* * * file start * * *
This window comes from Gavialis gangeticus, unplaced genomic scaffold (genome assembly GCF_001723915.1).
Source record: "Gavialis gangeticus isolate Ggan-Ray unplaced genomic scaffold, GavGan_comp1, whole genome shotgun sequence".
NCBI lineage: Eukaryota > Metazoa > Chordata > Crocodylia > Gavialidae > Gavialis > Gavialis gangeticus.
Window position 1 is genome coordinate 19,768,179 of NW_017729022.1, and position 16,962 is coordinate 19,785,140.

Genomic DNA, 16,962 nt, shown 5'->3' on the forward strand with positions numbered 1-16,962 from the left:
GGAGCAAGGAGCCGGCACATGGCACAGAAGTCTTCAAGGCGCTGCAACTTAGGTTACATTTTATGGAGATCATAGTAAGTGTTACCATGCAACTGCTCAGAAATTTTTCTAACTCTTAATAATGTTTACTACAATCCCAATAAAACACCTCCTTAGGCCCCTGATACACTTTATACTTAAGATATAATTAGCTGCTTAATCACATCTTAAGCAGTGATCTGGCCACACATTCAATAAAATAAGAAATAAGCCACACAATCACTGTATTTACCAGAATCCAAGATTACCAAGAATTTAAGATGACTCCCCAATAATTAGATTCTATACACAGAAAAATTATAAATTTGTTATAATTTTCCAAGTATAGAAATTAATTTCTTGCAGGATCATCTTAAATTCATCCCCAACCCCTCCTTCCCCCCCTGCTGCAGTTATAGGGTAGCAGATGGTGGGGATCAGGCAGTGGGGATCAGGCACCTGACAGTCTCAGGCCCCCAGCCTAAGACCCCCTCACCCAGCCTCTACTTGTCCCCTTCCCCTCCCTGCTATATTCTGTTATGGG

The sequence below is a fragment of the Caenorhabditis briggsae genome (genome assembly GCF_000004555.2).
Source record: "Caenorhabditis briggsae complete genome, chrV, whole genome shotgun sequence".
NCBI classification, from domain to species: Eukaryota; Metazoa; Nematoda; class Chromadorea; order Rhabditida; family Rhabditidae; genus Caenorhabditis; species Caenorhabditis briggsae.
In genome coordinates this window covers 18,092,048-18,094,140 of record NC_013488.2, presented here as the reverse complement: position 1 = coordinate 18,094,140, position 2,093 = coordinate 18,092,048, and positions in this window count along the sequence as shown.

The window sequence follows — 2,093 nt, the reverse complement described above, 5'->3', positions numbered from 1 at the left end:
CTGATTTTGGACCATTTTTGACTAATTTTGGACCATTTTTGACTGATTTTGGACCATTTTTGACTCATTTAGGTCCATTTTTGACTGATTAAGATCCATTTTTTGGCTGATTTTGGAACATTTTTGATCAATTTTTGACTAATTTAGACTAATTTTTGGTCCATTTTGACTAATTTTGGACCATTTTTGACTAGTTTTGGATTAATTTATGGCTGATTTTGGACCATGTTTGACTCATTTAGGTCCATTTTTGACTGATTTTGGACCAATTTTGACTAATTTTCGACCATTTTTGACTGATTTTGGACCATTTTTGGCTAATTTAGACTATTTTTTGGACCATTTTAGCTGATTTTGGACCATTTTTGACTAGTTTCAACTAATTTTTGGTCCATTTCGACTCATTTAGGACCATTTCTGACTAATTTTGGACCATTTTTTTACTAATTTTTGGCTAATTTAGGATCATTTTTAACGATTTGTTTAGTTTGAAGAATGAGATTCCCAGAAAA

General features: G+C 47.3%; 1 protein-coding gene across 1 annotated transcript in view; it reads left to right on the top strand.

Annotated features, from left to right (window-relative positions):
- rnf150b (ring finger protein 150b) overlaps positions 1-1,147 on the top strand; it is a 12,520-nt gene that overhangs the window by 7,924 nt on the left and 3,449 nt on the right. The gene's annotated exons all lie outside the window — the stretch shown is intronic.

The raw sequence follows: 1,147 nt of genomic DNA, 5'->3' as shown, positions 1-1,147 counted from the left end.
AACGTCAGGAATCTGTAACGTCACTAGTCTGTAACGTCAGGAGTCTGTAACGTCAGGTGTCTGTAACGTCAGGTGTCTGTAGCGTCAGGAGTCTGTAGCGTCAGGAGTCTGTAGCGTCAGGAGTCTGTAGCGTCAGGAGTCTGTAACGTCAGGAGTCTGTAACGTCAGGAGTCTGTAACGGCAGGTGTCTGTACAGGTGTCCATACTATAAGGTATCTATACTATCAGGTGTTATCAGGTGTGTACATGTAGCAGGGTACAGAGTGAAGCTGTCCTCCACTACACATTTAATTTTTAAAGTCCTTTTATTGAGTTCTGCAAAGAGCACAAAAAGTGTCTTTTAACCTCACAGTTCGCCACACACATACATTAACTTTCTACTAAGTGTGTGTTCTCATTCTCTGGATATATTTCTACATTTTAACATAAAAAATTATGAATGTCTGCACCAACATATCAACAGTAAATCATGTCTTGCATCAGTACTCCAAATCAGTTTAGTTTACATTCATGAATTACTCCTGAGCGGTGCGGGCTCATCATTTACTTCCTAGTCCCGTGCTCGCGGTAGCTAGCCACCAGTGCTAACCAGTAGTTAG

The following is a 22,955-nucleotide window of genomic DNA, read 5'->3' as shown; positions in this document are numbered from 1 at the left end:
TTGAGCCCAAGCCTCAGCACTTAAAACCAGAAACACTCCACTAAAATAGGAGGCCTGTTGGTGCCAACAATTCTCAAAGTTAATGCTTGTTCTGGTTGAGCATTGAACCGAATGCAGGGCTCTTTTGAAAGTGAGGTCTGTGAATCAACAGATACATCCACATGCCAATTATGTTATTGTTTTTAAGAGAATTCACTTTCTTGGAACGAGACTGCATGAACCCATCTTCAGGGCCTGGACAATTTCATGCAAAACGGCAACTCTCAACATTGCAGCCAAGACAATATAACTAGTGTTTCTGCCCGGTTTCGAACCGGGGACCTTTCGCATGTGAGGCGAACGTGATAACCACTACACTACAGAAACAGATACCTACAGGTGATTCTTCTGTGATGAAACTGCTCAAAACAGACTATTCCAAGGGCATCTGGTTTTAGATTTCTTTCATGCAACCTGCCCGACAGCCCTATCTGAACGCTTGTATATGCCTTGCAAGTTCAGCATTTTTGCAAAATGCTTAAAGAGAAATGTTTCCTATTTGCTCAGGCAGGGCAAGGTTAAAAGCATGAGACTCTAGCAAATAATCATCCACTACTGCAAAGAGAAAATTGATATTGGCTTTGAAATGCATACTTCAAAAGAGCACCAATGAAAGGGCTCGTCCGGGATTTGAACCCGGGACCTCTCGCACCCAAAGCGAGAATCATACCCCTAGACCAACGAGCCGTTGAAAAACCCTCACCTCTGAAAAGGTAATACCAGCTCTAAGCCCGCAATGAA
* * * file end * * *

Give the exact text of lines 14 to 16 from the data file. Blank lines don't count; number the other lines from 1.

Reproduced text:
Annotated features, from left to right (window-relative positions):
- rnf150b (ring finger protein 150b) overlaps positions 1-1,147 on the top strand; it is a 12,520-nt gene that overhangs the window by 7,924 nt on the left and 3,449 nt on the right. The gene's annotated exons all lie outside the window — the stretch shown is intronic.

The raw sequence follows: 1,147 nt of genomic DNA, 5'->3' as shown, positions 1-1,147 counted from the left end.